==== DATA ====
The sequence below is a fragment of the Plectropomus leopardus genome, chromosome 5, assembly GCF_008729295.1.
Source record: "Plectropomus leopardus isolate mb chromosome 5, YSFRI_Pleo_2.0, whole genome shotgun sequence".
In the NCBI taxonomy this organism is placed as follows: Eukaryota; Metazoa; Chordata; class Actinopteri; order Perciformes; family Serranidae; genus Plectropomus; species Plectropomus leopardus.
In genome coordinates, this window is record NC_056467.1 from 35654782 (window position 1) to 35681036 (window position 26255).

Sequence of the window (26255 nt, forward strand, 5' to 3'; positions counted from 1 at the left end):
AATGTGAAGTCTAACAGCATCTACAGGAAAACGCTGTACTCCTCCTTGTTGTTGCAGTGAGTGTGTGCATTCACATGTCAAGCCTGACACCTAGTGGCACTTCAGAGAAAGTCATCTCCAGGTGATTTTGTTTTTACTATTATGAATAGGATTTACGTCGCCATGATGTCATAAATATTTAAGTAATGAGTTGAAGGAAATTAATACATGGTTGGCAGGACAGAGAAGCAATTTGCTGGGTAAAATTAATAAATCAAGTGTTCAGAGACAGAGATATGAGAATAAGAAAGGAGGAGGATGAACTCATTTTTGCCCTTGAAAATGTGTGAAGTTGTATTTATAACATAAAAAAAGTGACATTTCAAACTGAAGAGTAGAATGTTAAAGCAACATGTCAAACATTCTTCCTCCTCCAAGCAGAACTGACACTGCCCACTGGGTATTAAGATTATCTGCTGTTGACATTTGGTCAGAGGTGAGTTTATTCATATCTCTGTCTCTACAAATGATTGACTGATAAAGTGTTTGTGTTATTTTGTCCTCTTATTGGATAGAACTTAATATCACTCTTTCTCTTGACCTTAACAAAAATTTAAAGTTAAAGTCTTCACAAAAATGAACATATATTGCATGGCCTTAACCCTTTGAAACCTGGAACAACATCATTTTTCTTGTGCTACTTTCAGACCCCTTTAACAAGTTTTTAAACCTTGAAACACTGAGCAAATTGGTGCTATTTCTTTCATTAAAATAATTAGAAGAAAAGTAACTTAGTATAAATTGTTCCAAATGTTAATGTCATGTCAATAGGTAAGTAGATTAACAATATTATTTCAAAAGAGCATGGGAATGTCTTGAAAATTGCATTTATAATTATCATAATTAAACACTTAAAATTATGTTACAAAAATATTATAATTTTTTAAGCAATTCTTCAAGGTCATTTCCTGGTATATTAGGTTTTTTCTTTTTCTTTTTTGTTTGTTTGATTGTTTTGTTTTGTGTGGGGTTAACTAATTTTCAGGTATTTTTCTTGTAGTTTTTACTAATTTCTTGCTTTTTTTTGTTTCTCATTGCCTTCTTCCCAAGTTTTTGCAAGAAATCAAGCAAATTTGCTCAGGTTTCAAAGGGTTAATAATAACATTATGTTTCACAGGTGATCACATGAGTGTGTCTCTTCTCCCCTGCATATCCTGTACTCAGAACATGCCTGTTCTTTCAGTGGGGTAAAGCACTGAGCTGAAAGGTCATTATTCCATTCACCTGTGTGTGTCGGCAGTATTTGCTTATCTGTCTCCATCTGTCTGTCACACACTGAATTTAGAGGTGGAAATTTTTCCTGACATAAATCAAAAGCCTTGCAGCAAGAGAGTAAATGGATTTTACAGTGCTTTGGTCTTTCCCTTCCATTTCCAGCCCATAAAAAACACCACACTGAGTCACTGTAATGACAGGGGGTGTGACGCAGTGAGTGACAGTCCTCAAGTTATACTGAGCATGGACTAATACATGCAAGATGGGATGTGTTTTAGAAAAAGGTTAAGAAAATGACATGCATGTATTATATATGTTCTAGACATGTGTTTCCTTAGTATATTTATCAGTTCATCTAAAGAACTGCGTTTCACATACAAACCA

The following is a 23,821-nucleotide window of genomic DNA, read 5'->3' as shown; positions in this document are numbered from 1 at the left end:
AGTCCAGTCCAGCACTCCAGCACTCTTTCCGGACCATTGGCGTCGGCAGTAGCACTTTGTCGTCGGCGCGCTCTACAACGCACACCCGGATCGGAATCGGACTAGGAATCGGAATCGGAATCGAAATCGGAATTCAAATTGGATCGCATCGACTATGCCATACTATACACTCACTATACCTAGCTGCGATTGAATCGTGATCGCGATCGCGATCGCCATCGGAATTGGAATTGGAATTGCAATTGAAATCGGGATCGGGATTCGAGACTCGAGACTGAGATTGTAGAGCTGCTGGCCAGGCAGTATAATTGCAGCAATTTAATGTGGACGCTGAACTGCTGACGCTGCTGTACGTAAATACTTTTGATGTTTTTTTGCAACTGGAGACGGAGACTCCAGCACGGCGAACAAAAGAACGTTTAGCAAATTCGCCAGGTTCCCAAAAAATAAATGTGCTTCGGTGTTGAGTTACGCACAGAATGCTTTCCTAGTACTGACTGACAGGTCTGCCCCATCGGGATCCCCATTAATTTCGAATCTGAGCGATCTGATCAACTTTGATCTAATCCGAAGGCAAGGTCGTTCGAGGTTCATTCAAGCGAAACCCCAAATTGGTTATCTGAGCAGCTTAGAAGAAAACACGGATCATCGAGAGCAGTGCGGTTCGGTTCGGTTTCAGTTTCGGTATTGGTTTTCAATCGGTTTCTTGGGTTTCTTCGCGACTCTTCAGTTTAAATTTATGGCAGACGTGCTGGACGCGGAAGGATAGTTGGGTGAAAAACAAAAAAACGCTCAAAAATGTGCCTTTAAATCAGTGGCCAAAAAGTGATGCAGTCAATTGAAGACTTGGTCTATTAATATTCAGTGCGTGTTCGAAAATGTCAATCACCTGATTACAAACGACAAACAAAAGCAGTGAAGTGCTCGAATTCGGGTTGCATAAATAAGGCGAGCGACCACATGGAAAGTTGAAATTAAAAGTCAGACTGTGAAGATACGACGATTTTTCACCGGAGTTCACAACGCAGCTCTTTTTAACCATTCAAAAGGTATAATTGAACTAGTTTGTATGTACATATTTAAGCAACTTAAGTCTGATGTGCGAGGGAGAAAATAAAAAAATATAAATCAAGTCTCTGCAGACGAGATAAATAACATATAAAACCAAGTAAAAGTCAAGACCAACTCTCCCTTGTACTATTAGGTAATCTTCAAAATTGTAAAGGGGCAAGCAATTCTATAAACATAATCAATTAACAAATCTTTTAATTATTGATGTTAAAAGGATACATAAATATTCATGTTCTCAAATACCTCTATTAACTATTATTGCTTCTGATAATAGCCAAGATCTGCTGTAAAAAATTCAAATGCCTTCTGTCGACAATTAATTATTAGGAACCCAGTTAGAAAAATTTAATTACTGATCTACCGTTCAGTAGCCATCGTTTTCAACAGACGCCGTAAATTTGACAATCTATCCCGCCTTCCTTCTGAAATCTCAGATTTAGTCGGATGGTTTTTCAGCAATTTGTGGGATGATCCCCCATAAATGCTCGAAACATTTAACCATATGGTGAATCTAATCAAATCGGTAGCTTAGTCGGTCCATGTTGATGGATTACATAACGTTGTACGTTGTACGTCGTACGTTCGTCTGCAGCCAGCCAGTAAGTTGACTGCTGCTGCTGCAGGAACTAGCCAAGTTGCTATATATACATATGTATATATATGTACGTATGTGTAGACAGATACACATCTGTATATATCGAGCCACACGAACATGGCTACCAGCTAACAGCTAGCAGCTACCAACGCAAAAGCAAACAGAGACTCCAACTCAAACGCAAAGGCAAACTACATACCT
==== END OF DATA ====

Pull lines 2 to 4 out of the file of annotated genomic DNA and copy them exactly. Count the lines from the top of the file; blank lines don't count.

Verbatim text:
Source record: "Plectropomus leopardus isolate mb chromosome 5, YSFRI_Pleo_2.0, whole genome shotgun sequence".
In the NCBI taxonomy this organism is placed as follows: Eukaryota; Metazoa; Chordata; class Actinopteri; order Perciformes; family Serranidae; genus Plectropomus; species Plectropomus leopardus.
In genome coordinates, this window is record NC_056467.1 from 35654782 (window position 1) to 35681036 (window position 26255).